NC Divorce Tips – 5 Things To Do Before You Divorce
What should I do before getting a divorce?
Divorce in North Carolina appears confusing at first glance, so it’s important to understand what you’re getting into before pursuing one. In order to obtain an absolute divorce in North Carolina, you need to have resided in the state for six months. In addition, you’ll also have to live separately from your spouse for a full year before the divorce can be finalized. For that reason, you’ll need to make absolutely sure this is something you want before pursuing it.
These are the five things you must do before you act on any thoughts you have about divorce. These steps are specific to NC divorce, but can be applied to divorce in most states. It’s important to be certain that you have done the things you need to do to feel good about your decisions. Here are the top five things:
1. Talk to a Marriage Counselor or other professional who may be able to help you save your marriage.
Even if you don’t think there’s hope for the marriage, “divorce counseling” can help you discover what went wrong, how to cope, and how to pick up the pieces and go on. Don’t wait for your spouse to participate. If you don’t know how to find a qualified counselor, our firm will be glad to recommend. You can also check out the directory of professionals at stayhappilymarried.com, which is a great resource for finding counselors in North Carolina and surrounding states. Your employment, social or religious contacts might also provide leads.
2. Talk to an attorney before you do anything.
Even if you don’t end up hiring an attorney to handle your separation or divorce, you would be well advised to get as much information as you can before you even discuss divorce with your spouse. There’s a lot to know about an NC divorce. Our laws are complex and even the simplest situation can be very confusing to families already in distress. Actions you take now may very well affect the outcome of your divorce (see #3) and you need to understand your options ahead of time… not some time down the road when it may be too late to alter the outcome. Use this page to find attorneys who are well versed in the intricacies of North Carolina divorce laws.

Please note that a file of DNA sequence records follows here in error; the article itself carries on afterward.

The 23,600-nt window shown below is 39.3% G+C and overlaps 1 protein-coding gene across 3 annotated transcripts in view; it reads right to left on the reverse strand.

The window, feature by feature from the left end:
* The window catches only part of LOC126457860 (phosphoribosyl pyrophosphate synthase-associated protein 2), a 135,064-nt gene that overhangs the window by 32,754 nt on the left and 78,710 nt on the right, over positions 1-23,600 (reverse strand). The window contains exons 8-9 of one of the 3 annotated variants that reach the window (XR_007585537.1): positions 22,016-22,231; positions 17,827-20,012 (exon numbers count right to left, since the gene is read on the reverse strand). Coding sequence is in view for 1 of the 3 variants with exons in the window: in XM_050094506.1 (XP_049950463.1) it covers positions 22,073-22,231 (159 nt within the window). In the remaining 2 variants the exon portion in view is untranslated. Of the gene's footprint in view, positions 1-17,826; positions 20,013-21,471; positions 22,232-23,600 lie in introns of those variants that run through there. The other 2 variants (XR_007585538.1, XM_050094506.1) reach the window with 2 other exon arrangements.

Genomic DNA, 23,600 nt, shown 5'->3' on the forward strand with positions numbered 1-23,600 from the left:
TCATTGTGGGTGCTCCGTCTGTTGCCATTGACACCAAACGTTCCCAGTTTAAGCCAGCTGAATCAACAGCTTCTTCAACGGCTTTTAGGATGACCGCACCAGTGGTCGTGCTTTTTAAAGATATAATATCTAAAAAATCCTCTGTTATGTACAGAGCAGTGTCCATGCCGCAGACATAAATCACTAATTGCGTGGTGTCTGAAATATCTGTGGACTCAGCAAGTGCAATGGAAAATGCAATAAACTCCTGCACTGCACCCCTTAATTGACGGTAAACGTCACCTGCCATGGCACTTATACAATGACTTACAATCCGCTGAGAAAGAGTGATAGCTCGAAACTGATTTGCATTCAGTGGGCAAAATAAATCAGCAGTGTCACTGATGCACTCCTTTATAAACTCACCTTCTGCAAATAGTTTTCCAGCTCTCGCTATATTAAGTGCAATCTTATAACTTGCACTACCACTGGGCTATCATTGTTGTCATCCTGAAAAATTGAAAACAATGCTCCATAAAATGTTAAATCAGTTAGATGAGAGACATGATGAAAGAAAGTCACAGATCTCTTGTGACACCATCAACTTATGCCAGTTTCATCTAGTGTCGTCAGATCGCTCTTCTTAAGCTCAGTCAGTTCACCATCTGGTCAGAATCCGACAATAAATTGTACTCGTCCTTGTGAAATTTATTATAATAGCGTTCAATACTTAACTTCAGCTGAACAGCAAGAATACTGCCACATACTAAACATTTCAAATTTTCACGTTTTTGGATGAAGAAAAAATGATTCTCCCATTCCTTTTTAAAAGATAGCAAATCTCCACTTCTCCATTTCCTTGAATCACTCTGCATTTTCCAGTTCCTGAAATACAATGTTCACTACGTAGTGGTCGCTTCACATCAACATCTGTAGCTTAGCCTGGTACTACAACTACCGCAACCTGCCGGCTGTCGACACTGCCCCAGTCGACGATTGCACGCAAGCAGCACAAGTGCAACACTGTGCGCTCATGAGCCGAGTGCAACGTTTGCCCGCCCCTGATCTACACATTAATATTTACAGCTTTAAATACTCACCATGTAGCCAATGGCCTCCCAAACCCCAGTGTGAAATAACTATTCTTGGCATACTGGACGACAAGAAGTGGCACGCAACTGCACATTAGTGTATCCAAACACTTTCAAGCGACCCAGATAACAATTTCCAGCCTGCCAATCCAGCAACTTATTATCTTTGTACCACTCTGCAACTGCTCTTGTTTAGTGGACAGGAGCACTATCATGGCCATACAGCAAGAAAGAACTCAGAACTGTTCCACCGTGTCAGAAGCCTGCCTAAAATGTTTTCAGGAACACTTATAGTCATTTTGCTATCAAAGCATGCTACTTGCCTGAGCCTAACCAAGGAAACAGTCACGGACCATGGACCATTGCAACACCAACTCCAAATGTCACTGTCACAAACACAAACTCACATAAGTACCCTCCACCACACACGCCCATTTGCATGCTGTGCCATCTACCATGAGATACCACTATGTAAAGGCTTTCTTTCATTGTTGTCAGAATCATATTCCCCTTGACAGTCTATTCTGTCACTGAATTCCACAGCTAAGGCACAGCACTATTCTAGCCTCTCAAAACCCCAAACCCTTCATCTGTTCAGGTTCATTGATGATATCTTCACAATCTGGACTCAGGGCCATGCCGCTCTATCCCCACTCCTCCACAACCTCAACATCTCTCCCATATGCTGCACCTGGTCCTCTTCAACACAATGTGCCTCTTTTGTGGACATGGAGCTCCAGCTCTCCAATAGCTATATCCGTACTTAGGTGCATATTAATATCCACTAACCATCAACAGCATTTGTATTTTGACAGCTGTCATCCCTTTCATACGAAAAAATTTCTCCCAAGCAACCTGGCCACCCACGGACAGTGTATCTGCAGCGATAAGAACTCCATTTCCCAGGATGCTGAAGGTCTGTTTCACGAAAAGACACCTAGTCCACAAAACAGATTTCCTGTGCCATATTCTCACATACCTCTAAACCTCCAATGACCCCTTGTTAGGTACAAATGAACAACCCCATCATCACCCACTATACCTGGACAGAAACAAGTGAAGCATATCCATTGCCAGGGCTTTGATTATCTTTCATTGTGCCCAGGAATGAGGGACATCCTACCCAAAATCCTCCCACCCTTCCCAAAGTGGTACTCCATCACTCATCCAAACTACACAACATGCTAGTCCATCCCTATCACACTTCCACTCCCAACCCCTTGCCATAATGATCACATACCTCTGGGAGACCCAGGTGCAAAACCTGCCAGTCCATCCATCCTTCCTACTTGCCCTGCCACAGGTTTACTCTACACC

3. Do not move out of the marital home without talking to an attorney first.
Leaving the house without a good reason may cause you to pay alimony or may result in your inability to collect alimony once the divorce is finalized. If you leave the house, you may also be unable to return until after a court divides the property. This process will take more than a year. The best advice is to stay in the house until after you talk with an attorney unless your spouse is violent. If your spouse is violent, you must take all steps necessary to protect yourself and your children.
4. If you have been involved in any extramarital affairs, talk to a lawyer before you discuss this with your spouse or anyone else.
In this case, honesty may not be the best policy. In addition to the fact that adultery is illegal in the state of North Carolina, admission of an affair can have other dire consequences. If your spouse is a candidate for alimony, any illicit sexual behavior on your part could end up costing you thousands in additional alimony payments.